Home > General Knowledge, Science > 345/365 – Time

345/365 – Time

Time is the continuing progression of events occurring in apparently irreversible succession from the past through the present to the future, and a measure of the durations and frequencies of events and the intervals between them.

Time has long been a major subject of study in religion, philosophy, and science, but defining it in a manner applicable to all fields without circularity has consistently eluded scholars.

Nevertheless, diverse fields such as business, industry, sports, the sciences, music, dance, and the live theater all incorporate some notion of time into their respective measuring systems.

Some simple, relatively uncontroversial definitions of time include “time is what clocks measure” and “time is what keeps everything from happening at once”.

Two contrasting viewpoints on time divide many prominent philosophers. One view is that time is part of the fundamental structure of the universe, a dimension in which events occur in sequence.

Sir Isaac Newton subscribed to this realist view, and hence it is sometimes referred to as Newtonian time. Time travel, in this view, becomes a possibility as other “times” persist like frames of a film strip, spread out across the time line.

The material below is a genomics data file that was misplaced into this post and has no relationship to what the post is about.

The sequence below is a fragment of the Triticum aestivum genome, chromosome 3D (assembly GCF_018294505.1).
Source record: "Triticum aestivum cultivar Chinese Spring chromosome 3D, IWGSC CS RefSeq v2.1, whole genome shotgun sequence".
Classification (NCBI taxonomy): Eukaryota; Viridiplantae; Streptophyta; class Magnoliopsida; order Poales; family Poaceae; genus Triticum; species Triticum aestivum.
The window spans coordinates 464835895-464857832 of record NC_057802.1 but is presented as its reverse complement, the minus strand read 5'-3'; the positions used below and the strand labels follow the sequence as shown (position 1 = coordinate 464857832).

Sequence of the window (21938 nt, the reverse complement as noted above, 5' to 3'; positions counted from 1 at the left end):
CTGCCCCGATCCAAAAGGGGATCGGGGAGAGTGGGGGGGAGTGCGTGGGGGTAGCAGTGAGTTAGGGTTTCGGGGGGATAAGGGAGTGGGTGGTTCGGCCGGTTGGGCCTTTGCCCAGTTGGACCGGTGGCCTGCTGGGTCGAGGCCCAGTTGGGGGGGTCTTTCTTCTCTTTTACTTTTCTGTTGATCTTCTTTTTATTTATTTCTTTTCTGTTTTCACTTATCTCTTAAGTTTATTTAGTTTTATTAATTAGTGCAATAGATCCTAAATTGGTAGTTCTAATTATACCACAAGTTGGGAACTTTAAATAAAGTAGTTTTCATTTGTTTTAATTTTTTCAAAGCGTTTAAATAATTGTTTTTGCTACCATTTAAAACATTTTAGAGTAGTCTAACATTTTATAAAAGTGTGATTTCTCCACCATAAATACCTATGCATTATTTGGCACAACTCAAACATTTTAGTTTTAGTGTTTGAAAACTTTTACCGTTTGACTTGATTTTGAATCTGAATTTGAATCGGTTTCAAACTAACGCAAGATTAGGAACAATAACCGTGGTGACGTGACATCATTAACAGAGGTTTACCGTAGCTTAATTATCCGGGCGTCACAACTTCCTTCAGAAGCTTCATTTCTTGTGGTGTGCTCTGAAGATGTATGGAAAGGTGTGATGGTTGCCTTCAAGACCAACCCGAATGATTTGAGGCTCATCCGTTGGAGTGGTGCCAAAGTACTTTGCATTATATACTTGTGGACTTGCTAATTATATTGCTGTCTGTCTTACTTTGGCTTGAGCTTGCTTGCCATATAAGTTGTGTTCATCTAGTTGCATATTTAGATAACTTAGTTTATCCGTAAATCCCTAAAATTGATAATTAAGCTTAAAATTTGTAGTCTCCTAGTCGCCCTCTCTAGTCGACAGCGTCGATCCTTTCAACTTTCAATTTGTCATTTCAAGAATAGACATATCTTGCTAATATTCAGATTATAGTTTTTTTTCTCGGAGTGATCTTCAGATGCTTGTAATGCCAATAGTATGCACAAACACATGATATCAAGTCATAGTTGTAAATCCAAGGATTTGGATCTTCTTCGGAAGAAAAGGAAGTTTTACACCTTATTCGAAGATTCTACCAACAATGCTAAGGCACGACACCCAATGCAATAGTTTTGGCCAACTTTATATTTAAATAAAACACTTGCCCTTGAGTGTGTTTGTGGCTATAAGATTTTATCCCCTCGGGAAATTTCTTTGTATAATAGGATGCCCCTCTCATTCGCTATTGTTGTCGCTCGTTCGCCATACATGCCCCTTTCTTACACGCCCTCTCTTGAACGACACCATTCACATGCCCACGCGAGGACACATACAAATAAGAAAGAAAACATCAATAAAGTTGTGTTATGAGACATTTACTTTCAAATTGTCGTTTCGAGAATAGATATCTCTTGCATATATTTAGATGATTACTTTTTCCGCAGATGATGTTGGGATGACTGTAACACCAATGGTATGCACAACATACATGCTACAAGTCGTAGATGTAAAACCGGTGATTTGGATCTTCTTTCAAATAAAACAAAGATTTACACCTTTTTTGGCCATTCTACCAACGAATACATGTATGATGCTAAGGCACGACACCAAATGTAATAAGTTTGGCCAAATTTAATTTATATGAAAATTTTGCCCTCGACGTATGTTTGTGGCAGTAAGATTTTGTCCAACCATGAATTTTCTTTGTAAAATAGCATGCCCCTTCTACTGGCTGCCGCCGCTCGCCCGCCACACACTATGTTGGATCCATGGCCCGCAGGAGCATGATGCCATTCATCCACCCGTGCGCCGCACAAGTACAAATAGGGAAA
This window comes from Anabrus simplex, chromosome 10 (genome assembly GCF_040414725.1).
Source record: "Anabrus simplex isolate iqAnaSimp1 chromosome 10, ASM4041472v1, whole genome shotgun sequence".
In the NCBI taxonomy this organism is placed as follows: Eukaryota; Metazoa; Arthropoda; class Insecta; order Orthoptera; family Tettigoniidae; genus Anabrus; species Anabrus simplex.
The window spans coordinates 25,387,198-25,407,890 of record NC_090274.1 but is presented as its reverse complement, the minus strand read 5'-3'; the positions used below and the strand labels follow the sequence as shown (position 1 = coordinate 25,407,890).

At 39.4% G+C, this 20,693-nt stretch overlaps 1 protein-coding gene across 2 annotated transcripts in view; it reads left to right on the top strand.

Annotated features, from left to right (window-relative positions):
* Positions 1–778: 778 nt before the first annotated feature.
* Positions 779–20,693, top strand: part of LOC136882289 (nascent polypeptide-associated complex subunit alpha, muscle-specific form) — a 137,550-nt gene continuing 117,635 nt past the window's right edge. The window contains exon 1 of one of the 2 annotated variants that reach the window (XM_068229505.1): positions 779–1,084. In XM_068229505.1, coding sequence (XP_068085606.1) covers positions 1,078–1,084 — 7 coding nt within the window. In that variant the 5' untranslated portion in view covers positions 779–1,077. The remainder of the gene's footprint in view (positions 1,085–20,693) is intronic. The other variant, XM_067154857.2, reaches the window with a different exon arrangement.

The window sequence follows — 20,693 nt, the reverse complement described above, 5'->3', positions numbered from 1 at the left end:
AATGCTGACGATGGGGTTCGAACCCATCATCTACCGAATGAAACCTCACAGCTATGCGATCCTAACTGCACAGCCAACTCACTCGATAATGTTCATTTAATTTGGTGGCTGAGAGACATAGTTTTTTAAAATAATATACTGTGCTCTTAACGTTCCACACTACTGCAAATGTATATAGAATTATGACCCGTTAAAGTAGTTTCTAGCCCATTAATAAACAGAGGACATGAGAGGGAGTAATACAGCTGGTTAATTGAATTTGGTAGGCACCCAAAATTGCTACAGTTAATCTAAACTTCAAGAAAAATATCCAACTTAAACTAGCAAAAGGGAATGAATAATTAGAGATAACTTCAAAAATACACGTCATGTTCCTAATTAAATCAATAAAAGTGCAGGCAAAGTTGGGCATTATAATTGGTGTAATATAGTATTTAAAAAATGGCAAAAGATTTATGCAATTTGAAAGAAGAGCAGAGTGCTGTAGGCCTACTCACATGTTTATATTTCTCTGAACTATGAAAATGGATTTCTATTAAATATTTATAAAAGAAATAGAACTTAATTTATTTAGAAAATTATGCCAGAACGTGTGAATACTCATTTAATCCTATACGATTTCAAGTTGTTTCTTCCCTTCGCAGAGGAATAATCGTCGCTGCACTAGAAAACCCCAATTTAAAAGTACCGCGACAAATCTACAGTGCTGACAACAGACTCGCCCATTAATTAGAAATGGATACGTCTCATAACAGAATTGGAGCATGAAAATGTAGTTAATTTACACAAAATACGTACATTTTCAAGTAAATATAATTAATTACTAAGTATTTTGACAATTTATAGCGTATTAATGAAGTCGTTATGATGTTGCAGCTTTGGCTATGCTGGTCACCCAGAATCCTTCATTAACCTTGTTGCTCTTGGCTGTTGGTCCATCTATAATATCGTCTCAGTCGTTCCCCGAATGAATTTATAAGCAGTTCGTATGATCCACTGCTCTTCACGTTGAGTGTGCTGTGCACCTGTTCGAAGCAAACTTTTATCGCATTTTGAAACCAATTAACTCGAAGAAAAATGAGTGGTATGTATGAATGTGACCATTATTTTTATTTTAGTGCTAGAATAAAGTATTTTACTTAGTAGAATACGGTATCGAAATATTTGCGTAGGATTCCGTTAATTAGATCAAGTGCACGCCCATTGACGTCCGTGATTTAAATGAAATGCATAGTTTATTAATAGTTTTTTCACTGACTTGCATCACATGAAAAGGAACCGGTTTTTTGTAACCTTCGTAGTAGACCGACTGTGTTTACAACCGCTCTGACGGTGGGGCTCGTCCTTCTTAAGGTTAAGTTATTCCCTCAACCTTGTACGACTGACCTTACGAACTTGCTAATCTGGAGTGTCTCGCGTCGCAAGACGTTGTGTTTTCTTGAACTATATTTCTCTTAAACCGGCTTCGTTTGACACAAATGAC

The opposing view is that time does not refer to any kind of “container” that events and objects “move through”, nor to any entity that “flows”, but that it is instead part of a fundamental intellectual structure (together with space and number) within which humans sequence and compare events.

This second view, in the tradition of Gottfried Leibniz[14] and Immanuel Kant, holds that time is neither an event nor a thing, and thus is not itself measurable nor can it be travelled.

Time is one of the seven fundamental physical quantities in the International System of Units. Time is used to define other quantities — such as velocity — so defining time in terms of such quantities would result in circularity of definition.

An operational definition of time, wherein one says that observing a certain number of repetitions of one or another standard cyclical event (such as the passage of a free-swinging pendulum) constitutes one standard unit such as the second, is highly useful in the conduct of both advanced experiments and everyday affairs of life.

The operational definition leaves aside the question whether there is something called time, apart from the counting activity just mentioned, that flows and that can be measured.

Investigations of a single continuum called spacetime bring questions about space into questions about time, questions that have their roots in the works of early students of natural philosophy.

Furthermore, it may be that there is a subjective component to time, but whether or not time itself is “felt”, as a sensation or an experience, has never been settled.

Source: http://en.wikipedia.org/wiki/Time

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Categories: General Knowledge, Science
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